Modern-day agriculture, with the infusion of technology, has indeed made the world a smaller place by interconnecting its many stakeholders along the supply chain. Digital innovations encourage mutually-beneficial dialogues between farmers and other stakeholders, and empower them to cater better to the constantly-evolving needs of consumers globally. Farming communities are also now equipped with the right information and the tools to proactively address issues around sustainability and climate change. This enables them to boost the quality and quantity of agri-output to match the requirements of the agri-food industry while also adopting the right farming techniques to conserve natural resources and farm sustainably. Our thought leader today shares insights from his experience in the agri-industry, his views on the challenges that farmers face today and how they can be better supported by the other stakeholders, and his vision for the industry.
In Conversation With
Felix Niedermayr works in the Department of Agriculture Development at Loacker where he handles the organisation’s Italian hazelnut project with contract farmers across the country along with Loacker‘s sustainable vanilla project in Madagascar. Having grown up in a wine farm in the North of Italy, he has a strong understanding of the agriculture industry since the time he was a kid, which motivated him to take up a career in agriculture after high school and pursue a degree in Agricultural and Food Economics from the University of Natural Resources and Life Sciences in Vienna. He reveals that his direct contact with farmers in the production line on one hand and the processing of raw materials on the other are what makes his work so special and exciting. The permanently-changing nature of the agri-sector, its many challenges, and having to quickly react to them inspires his everyday work.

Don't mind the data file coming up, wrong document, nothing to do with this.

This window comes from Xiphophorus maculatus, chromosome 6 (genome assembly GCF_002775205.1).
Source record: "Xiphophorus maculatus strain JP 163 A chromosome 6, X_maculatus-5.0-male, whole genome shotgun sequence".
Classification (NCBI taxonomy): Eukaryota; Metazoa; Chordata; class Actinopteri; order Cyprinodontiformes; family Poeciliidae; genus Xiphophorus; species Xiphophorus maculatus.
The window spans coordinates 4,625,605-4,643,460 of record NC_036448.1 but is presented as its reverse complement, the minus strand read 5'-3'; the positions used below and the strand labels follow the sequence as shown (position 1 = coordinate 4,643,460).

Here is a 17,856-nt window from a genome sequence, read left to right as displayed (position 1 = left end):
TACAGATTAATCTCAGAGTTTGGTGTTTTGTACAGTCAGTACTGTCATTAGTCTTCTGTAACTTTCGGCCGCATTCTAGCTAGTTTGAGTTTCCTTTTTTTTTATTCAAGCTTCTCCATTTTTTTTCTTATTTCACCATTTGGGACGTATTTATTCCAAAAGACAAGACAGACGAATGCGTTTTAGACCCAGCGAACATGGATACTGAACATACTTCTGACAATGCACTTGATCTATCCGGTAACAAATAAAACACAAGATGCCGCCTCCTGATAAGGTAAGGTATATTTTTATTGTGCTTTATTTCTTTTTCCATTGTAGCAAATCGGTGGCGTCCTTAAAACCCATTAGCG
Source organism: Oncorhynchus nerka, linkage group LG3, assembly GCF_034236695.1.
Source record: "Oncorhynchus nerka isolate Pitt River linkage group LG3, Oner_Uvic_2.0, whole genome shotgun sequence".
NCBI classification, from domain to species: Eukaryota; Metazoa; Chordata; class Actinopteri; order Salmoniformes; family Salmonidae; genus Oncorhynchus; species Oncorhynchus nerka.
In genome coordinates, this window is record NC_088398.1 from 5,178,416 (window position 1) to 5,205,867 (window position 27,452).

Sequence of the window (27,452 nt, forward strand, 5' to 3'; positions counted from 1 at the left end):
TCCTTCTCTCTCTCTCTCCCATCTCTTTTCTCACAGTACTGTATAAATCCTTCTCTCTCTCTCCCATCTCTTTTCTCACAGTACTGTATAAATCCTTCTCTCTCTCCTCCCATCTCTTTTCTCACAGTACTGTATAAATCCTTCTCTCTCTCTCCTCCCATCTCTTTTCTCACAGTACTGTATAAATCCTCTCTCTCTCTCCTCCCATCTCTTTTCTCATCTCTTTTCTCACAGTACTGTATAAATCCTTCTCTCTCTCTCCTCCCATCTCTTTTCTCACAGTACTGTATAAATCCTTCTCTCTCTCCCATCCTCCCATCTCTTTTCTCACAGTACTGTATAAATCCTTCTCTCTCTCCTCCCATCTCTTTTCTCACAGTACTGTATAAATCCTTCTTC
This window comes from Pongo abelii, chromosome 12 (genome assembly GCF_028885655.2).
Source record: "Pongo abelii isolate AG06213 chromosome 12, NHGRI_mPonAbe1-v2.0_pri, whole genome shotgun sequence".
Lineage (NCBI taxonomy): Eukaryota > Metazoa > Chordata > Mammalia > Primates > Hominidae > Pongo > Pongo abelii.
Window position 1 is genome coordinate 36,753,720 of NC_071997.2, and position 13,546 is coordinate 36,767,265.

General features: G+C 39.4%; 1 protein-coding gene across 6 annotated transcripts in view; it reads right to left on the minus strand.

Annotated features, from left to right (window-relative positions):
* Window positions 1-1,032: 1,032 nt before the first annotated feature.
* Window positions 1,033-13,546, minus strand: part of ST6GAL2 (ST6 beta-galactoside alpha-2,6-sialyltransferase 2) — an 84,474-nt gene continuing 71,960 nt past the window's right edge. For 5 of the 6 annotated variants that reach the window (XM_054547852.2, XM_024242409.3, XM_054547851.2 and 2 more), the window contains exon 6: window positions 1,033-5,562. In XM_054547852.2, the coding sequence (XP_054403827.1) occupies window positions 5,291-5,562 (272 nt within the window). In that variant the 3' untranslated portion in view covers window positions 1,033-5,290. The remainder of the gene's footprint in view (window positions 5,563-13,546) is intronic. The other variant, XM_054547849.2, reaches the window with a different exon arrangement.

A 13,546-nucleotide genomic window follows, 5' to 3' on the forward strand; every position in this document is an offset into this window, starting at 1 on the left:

Agriculture 4.0 has made way for a broad spectrum of tools, information, and technologies that have had a positive impact on agriculture production globally. Is there any particular application of technology that has caught your attention recently, which you think will dramatically change how food is produced today?
Felix Niedermayr:In my opinion, sensors that measure the humidity of the soil and scanners that show the state of a plant are going to be very important tools for future methods of irrigation. As there is a shortage of water in some regions of the world already and it will be an even more scarce resource going into the future, how we use irrigation water now is going to play a very important role in future farming. Water for agriculture needs to be consumed in a way that its loss is minimised and the plants are irrigated only when they need to be.
There is a significant increase in the global demand for hazelnuts, not just for its high nutritional value but also as an ingredient in chocolate bars, coffee, spreads, and several cosmetics and personal care products. In your opinion, what is the contribution of technology in improving farm productivity and the quality of produce, particularly in the hazelnut industry?